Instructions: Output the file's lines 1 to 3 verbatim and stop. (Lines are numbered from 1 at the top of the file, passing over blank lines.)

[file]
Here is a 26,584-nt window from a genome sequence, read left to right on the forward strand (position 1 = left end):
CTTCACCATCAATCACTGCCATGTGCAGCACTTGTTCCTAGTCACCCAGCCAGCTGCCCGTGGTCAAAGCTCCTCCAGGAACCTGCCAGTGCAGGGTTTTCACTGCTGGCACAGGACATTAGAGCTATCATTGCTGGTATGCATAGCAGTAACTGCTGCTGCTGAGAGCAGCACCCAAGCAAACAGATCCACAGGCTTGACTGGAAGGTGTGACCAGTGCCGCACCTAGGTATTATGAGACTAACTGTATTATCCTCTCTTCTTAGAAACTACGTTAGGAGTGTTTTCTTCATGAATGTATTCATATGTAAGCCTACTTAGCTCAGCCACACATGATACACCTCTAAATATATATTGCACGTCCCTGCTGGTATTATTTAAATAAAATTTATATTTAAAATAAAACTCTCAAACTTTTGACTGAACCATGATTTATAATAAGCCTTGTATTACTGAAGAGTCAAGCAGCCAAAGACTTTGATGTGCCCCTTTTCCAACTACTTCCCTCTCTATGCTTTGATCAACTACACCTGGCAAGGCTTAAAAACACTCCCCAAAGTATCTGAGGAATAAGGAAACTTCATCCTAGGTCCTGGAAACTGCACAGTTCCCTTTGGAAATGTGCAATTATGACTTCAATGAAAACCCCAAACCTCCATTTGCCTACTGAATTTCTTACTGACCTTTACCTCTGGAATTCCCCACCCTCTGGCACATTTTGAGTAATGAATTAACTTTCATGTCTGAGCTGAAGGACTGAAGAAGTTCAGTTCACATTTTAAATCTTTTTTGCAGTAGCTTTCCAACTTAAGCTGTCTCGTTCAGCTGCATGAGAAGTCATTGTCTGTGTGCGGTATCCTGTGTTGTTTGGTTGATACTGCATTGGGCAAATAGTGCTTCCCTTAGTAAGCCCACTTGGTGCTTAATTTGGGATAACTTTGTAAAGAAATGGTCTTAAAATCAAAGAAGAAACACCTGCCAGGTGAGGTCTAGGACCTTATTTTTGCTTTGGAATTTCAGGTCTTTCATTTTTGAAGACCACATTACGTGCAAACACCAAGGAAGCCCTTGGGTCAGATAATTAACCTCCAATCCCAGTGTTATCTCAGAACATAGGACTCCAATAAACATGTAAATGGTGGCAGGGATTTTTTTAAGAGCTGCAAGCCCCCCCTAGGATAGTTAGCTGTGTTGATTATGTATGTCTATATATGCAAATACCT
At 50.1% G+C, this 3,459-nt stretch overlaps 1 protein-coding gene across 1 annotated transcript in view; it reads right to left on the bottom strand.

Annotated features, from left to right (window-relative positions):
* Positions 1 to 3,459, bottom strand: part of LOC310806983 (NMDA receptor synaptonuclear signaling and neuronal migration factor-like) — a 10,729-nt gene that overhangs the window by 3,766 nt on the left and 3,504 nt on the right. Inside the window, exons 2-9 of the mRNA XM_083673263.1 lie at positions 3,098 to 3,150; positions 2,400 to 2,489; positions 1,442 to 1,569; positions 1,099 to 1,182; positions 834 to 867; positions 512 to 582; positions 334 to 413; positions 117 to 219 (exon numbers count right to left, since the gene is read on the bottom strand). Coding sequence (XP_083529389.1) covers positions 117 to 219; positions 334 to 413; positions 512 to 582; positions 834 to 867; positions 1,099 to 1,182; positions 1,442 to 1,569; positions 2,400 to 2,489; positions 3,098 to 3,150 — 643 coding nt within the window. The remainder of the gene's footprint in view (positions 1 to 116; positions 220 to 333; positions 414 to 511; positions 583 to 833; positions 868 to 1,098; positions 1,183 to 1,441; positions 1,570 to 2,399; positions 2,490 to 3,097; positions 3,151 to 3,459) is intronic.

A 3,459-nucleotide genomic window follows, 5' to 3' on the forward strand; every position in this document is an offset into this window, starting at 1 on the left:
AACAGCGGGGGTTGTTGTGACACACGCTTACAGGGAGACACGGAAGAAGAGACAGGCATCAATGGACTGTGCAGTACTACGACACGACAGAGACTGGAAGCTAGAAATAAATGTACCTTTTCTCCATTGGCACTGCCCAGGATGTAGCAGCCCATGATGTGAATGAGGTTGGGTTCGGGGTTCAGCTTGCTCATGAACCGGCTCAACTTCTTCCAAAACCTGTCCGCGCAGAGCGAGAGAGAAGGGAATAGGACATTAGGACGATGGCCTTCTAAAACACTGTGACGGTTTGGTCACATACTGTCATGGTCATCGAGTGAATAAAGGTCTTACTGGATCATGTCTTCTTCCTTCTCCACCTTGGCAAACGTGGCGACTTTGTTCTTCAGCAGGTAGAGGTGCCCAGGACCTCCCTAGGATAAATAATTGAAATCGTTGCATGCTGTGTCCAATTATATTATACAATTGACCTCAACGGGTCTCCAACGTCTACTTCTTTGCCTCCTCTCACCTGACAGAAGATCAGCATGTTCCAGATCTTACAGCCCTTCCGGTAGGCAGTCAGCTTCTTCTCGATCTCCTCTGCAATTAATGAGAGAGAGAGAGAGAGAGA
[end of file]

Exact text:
Here is a 26,584-nt window from a genome sequence, read left to right on the forward strand (position 1 = left end):
CTTCACCATCAATCACTGCCATGTGCAGCACTTGTTCCTAGTCACCCAGCCAGCTGCCCGTGGTCAAAGCTCCTCCAGGAACCTGCCAGTGCAGGGTTTTCACTGCTGGCACAGGACATTAGAGCTATCATTGCTGGTATGCATAGCAGTAACTGCTGCTGCTGAGAGCAGCACCCAAGCAAACAGATCCACAGGCTTGACTGGAAGGTGTGACCAGTGCCGCACCTAGGTATTATGAGACTAACTGTATTATCCTCTCTTCTTAGAAACTACGTTAGGAGTGTTTTCTTCATGAATGTATTCATATGTAAGCCTACTTAGCTCAGCCACACATGATACACCTCTAAATATATATTGCACGTCCCTGCTGGTATTATTTAAATAAAATTTATATTTAAAATAAAACTCTCAAACTTTTGACTGAACCATGATTTATAATAAGCCTTGTATTACTGAAGAGTCAAGCAGCCAAAGACTTTGATGTGCCCCTTTTCCAACTACTTCCCTCTCTATGCTTTGATCAACTACACCTGGCAAGGCTTAAAAACACTCCCCAAAGTATCTGAGGAATAAGGAAACTTCATCCTAGGTCCTGGAAACTGCACAGTTCCCTTTGGAAATGTGCAATTATGACTTCAATGAAAACCCCAAACCTCCATTTGCCTACTGAATTTCTTACTGACCTTTACCTCTGGAATTCCCCACCCTCTGGCACATTTTGAGTAATGAATTAACTTTCATGTCTGAGCTGAAGGACTGAAGAAGTTCAGTTCACATTTTAAATCTTTTTTGCAGTAGCTTTCCAACTTAAGCTGTCTCGTTCAGCTGCATGAGAAGTCATTGTCTGTGTGCGGTATCCTGTGTTGTTTGGTTGATACTGCATTGGGCAAATAGTGCTTCCCTTAGTAAGCCCACTTGGTGCTTAATTTGGGATAACTTTGTAAAGAAATGGTCTTAAAATCAAAGAAGAAACACCTGCCAGGTGAGGTCTAGGACCTTATTTTTGCTTTGGAATTTCAGGTCTTTCATTTTTGAAGACCACATTACGTGCAAACACCAAGGAAGCCCTTGGGTCAGATAATTAACCTCCAATCCCAGTGTTATCTCAGAACATAGGACTCCAATAAACATGTAAATGGTGGCAGGGATTTTTTTAAGAGCTGCAAGCCCCCCCTAGGATAGTTAGCTGTGTTGATTATGTATGTCTATATATGCAAATACCT
At 50.1% G+C, this 3,459-nt stretch overlaps 1 protein-coding gene across 1 annotated transcript in view; it reads right to left on the bottom strand.